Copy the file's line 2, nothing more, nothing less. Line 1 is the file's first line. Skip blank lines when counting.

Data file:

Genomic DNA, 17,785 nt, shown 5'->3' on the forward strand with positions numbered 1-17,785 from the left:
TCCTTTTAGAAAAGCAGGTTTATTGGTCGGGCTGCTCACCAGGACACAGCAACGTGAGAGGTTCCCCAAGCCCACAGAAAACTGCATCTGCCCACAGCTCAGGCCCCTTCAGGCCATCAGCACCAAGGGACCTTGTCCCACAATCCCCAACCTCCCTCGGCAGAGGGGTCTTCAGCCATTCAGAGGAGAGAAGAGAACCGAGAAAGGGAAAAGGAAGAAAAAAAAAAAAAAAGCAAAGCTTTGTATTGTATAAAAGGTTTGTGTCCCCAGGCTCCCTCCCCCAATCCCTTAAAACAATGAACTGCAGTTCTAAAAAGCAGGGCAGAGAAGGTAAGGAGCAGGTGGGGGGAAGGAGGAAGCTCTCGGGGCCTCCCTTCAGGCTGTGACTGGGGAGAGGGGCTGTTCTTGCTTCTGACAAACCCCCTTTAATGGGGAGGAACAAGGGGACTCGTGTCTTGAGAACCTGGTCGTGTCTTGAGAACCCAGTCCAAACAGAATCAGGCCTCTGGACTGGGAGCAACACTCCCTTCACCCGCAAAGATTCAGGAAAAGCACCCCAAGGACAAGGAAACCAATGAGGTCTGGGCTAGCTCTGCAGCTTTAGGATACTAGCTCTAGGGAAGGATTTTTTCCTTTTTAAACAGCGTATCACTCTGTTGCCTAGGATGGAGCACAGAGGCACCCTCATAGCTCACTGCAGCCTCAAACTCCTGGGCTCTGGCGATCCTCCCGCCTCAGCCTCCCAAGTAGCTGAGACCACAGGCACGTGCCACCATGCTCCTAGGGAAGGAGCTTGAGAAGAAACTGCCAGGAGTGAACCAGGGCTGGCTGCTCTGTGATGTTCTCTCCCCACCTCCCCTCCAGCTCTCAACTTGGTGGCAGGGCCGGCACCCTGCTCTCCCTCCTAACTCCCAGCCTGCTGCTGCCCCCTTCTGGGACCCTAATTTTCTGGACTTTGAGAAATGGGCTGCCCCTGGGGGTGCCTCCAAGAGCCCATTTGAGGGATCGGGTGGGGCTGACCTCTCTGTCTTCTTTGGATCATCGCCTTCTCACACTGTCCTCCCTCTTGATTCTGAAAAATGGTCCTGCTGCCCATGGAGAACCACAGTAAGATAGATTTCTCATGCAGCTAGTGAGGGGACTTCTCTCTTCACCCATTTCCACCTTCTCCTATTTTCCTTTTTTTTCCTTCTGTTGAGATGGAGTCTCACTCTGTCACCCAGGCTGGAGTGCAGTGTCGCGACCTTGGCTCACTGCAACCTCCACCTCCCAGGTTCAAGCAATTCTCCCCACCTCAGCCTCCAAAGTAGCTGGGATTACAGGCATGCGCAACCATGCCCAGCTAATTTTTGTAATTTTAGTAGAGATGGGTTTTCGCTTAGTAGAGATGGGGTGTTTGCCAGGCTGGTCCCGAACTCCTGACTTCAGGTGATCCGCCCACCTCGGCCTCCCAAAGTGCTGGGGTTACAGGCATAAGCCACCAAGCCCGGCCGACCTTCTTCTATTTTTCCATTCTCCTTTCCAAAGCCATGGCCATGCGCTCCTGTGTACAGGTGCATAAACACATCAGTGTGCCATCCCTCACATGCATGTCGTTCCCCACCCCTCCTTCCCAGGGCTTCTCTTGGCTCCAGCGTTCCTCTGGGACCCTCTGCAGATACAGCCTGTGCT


TCCTTTTAGAAAAGCAGGTTTATTGGTCGGGCTGCTCACCAGGACACAGCAACGTGAGAGGTTCCCCAAGCCCACAGAAAACTGCATCTGCCCACAGCTCAGGCCCCTTCAGGCCATCAGCACCAAGGGACCTTGTCCCACAATCCCCAACCTCCCTCGGCAGAGGGGTCTTCAGCCATTCAGAGGAGAGAAGAGAACCGAGAAAGGGAAAAGGAAGAAAAAAAAAAAAAAAGCAAAGCTTTGTATTGTATAAAAGGTTTGTGTCCCCAGGCTCCCTCCCCCAATCCCTTAAAACAATGAACTGCAGTTCTAAAAAGCAGGGCAGAGAAGGTAAGGAGCAGGTGGGGGGAAGGAGGAAGCTCTCGGGGCCTCCCTTCAGGCTGTGACTGGGGAGAGGGGCTGTTCTTGCTTCTGACAAACCCCCTTTAATGGGGAGGAACAAGGGGACTCGTGTCTTGAGAACCTGGTCGTGTCTTGAGAACCCAGTCCAAACAGAATCAGGCCTCTGGACTGGGAGCAACACTCCCTTCACCCGCAAAGATTCAGGAAAAGCACCCCAAGGACAAGGAAACCAATGAGGTCTGGGCTAGCTCTGCAGCTTTAGGATACTAGCTCTAGGGAAGGATTTTTTCCTTTTTAAACAGCGTATCACTCTGTTGCCTAGGATGGAGCACAGAGGCACCCTCATAGCTCACTGCAGCCTCAAACTCCTGGGCTCTGGCGATCCTCCCGCCTCAGCCTCCCAAGTAGCTGAGACCACAGGCACGTGCCACCATGCTCCTAGGGAAGGAGCTTGAGAAGAAACTGCCAGGAGTGAACCAGGGCTGGCTGCTCTGTGATGTTCTCTCCCCACCTCCCCTCCAGCTCTCAACTTGGTGGCAGGGCCGGCACCCTGCTCTCCCTCCTAACTCCCAGCCTGCTGCTGCCCCCTTCTGGGACCCTAATTTTCTGGACTTTGAGAAATGGGCTGCCCCTGGGGGTGCCTCCAAGAGCCCATTTGAGGGATCGGGTGGGGCTGACCTCTCTGTCTTCTTTGGATCATCGCCTTCTCACACTGTCCTCCCTCTTGATTCTGAAAAATGGTCCTGCTGCCCATGGAGAACCACAGTAAGATAGATTTCTCATGCAGCTAGTGAGGGGACTTCTCTCTTCACCCATTTCCACCTTCTCCTATTTTCCTTTTTTTTCCTTCTGTTGAGATGGAGTCTCACTCTGTCACCCAGGCTGGAGTGCAGTGTCGCGACCTTGGCTCACTGCAACCTCCACCTCCCAGGTTCAAGCAATTCTCCCCACCTCAGCCTCCAAAGTAGCTGGGATTACAGGCATGCGCAACCATGCCCAGCTAATTTTTGTAATTTTAGTAGAGATGGGTTTTCGCTTAGTAGAGATGGGGTGTTTGCCAGGCTGGTCCCGAACTCCTGACTTCAGGTGATCCGCCCACCTCGGCCTCCCAAAGTGCTGGGGTTACAGGCATAAGCCACCAAGCCCGGCCGACCTTCTTCTATTTTTCCATTCTCCTTTCCAAAGCCATGGCCATGCGCTCCTGTGTACAGGTGCATAAACACATCAGTGTGCCATCCCTCACATGCATGTCGTTCCCCACCCCTCCTTCCCAGGGCTTCTCTTGGCTCCAGCGTTCCTCTGGGACCCTCTGCAGATACAGCCTGTGCT